• “Saving children and families from the usually traumatic onset of type 1 diabetes is the first objective of the law,” he clarifies. Professor Emanuele BosiHead of Internal Medicine at San Raffaele and scientific drafter of the provision.

Symptoms of Diabetes

If we had to summarize i symptoms of childhood diabetes let’s remember the rule of the three “Ps”:

  • Polyuria. Pee very often, so much so that you have to get up even at night to do it, or, in younger children, pee on yourself after diapering.
  • Polydipsia. Increased thirst with the need to drink continuously.
  • polyphagia. Increased appetite associated with weight loss.

These inconsistencies should catch the eye: although the child eats a lot, lose weight and he is tired and despite drinking a lot, he is dehydrated.

Celiac Disease Strikes Approximately 1% of the Population

Celiac disease affects approximately 1% of the general population. On average, around 9 thousand diagnoses are made in Italy every year with a prevalence of the disease of 0.41%.

From the 2021 data, 241,729 celiacs have been diagnosed in Italy, of which 70% (168,385) belong to the female population and the remaining 30% (73,344) to the male population. (Ministry of Health Report, 2021).

The average male:female ratio of 1:2, which in some regions reaches 1:3, indicates a greater spread of the pathology in the female population. If we consider the distribution by age group, celiac disease mainly affects the adult population (88.69%), followed by the 3.5-10 year age group (10.27%), 12 month-3.5 year age group (1 .02%) and, finally, in a minimal percentage (0.02%), from the range including children from 6 months to one year of age.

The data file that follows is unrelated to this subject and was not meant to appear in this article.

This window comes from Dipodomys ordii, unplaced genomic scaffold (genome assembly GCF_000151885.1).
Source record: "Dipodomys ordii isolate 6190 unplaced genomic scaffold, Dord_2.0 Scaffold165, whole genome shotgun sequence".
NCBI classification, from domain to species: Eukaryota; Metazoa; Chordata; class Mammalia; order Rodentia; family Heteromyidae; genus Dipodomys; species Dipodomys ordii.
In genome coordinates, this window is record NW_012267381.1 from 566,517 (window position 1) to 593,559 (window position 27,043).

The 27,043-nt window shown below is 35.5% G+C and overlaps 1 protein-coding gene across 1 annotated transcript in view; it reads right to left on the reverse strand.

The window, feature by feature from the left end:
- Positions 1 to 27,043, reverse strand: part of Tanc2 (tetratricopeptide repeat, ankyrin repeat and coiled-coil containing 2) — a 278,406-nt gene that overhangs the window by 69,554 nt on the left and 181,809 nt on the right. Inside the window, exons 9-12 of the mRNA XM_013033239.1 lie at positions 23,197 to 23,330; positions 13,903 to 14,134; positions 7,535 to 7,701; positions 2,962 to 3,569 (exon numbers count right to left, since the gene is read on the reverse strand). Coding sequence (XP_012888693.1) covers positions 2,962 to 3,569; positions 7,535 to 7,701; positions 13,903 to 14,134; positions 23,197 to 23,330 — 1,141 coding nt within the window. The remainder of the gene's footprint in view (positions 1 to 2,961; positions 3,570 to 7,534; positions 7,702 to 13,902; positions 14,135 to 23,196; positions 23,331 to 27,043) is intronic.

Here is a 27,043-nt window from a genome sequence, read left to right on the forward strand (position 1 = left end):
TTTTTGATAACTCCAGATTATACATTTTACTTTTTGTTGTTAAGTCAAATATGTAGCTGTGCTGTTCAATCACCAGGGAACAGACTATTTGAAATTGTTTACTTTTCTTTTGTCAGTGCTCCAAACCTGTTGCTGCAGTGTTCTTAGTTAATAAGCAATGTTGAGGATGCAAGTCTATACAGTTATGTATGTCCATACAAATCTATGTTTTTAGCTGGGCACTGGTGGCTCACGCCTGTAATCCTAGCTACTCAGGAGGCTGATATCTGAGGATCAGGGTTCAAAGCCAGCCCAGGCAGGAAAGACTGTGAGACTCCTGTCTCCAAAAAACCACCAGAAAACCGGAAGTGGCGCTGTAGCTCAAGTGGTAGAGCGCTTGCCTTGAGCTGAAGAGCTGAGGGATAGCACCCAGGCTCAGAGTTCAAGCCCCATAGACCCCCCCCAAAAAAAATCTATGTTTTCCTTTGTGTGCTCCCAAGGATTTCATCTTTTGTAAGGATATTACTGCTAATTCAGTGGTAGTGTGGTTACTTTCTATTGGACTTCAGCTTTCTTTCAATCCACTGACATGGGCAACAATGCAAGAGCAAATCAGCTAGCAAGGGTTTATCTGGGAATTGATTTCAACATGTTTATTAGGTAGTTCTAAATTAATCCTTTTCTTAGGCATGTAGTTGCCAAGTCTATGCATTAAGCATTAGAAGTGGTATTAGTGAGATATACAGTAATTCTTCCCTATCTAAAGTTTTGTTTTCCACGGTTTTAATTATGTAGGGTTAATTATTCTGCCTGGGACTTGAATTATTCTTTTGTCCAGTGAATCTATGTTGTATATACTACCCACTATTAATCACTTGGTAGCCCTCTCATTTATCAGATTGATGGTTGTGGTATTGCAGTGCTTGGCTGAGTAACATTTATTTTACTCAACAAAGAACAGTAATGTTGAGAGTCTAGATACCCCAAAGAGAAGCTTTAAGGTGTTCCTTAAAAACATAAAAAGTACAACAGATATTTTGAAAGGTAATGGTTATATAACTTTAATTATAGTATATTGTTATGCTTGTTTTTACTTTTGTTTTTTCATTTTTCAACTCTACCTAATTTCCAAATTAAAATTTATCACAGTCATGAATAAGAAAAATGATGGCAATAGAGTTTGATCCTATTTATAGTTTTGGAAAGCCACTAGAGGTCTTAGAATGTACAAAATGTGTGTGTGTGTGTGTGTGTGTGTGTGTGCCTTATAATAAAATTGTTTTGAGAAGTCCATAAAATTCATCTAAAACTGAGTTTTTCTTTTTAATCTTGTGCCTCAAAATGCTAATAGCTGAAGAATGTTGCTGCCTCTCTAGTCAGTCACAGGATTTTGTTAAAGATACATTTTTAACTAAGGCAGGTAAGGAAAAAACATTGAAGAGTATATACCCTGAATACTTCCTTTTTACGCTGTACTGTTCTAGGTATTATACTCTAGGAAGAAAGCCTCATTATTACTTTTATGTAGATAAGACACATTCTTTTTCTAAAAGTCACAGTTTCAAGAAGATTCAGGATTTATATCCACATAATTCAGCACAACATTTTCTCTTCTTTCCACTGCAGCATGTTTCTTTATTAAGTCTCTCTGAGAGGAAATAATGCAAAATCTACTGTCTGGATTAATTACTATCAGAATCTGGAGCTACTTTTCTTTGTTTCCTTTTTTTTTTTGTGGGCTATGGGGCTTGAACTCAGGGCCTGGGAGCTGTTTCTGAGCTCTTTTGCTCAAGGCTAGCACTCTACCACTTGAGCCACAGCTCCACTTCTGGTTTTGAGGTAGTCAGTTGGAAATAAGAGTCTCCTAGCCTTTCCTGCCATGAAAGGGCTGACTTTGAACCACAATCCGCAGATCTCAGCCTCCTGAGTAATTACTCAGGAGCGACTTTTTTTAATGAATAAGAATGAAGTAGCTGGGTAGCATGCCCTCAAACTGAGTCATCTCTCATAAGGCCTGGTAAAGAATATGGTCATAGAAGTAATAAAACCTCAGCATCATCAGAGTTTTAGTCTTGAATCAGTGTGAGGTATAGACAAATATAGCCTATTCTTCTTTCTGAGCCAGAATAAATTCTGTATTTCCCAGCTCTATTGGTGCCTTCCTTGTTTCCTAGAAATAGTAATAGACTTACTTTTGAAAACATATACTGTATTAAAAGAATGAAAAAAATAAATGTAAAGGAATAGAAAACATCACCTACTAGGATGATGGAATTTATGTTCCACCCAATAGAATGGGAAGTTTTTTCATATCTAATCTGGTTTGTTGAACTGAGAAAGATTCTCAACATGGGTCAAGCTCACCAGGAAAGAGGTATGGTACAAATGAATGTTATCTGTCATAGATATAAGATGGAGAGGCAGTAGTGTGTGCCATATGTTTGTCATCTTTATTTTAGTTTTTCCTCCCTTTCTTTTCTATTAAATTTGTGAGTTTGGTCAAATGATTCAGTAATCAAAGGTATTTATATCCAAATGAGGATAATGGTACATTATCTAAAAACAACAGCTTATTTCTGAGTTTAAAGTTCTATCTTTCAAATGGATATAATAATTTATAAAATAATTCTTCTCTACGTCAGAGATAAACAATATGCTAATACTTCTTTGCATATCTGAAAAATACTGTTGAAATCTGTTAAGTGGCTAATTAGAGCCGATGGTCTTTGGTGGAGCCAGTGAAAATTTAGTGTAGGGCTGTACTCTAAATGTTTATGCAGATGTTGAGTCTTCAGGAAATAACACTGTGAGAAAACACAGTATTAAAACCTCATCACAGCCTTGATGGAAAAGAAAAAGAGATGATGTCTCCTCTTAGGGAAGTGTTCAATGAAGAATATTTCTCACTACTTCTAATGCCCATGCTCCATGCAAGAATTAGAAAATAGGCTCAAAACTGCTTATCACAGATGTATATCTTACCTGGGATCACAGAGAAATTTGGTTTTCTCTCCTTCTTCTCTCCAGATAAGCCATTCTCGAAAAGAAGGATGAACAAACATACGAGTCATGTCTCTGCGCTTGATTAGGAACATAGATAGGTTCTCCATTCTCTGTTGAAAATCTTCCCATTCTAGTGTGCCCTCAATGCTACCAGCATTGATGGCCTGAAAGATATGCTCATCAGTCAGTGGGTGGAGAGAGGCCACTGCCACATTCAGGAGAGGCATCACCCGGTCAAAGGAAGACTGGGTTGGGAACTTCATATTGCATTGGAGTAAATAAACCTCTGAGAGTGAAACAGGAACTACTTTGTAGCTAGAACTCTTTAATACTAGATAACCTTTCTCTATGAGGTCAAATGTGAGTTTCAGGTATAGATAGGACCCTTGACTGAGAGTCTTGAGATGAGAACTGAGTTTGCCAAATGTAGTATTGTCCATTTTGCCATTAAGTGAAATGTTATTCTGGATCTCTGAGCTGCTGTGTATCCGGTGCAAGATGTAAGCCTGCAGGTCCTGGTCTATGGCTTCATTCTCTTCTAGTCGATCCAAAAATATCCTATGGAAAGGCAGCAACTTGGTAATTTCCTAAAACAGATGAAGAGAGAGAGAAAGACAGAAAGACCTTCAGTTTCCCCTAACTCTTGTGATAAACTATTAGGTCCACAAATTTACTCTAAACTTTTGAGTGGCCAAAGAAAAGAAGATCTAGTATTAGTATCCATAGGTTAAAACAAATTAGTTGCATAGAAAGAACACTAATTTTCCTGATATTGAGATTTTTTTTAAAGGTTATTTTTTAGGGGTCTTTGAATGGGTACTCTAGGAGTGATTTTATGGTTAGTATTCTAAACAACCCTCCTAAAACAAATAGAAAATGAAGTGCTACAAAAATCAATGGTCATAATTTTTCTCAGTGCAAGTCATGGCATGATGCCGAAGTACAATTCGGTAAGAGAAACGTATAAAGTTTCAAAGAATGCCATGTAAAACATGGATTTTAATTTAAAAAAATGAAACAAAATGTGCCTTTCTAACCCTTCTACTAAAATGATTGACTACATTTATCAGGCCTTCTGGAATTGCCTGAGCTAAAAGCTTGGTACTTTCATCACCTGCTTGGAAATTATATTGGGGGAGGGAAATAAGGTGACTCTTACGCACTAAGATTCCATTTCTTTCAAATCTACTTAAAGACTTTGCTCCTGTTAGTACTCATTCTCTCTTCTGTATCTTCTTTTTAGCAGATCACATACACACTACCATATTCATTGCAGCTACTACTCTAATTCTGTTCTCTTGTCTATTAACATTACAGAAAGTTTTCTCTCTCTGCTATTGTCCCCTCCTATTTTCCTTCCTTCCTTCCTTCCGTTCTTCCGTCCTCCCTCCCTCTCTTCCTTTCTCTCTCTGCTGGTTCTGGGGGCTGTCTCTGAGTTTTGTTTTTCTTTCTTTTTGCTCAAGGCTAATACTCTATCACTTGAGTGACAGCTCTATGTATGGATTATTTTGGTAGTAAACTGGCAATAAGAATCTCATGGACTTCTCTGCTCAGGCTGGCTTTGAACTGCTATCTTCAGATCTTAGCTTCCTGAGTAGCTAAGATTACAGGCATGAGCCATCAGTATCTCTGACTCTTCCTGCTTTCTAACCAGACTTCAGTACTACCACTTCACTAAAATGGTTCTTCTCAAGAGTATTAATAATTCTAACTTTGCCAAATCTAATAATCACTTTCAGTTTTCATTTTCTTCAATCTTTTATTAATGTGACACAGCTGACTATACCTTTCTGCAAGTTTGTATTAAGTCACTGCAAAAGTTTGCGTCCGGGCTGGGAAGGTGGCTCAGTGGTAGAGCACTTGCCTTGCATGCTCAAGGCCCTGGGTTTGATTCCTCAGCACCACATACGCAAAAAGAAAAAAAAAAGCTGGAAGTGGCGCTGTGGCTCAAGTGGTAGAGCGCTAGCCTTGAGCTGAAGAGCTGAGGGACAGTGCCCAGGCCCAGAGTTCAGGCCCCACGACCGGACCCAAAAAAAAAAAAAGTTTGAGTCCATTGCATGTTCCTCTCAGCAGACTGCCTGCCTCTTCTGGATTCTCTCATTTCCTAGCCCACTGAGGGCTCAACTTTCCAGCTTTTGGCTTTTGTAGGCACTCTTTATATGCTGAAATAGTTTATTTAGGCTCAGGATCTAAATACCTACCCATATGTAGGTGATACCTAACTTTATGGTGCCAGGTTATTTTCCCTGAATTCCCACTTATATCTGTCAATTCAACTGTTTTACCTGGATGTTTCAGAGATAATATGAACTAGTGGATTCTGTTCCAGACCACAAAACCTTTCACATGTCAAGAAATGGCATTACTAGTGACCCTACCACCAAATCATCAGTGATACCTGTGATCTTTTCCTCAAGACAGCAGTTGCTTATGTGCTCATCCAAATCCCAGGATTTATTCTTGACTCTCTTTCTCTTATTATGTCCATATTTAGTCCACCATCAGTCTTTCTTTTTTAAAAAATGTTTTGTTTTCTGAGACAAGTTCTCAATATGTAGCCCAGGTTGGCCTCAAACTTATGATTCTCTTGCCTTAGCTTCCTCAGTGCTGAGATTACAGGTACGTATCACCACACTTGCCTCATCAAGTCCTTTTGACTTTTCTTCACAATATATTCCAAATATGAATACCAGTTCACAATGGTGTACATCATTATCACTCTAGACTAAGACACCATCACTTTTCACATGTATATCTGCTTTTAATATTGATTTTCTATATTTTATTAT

Diagnoses of celiac disease have increased significantly over the years: from just over 60 thousand cases in 2007 to over 240 thousand in 2021, the latest official data.

But there remain too many who are not intercepted: only 40% of patients already have a diagnosis and can therefore be treated. ”

  • All those who have celiac disease but don’t know it yet unknowingly expose themselves to the risk of even very serious complications”, he explains Rossella Valmarana, President of the Italian Celiac Association -Aic, which followed the process of the law, asking for the involvement of patient associations.

The Project

The project, promoted by the Ministry of Health and the Istituto Superiore di Sanità, is made possible by law 15 September 2023, n. 130, was presented today during a conference at the ISS headquarters, attended by the vice-president of the Chamber Giorgio Mulè, the president of the Social Affairs commission of the Chamber Ugo Cappellacci and the president of the ISS Rocco Bellantone. The initiative, it emerged during the conference, is the first in the world that provides screening regulated by state law, as also underlined by a recent article published by the journal Science and a comment in the Lancet.

For the project the law provides for the expenditure of 3.85 million euros for each of the years 2024 and 2025 and of 2.85 million euros per year starting from the year 2026. The results will be collected by the Higher Institute of Health and evaluated by an Observatory, also established by law at the Ministry of Health.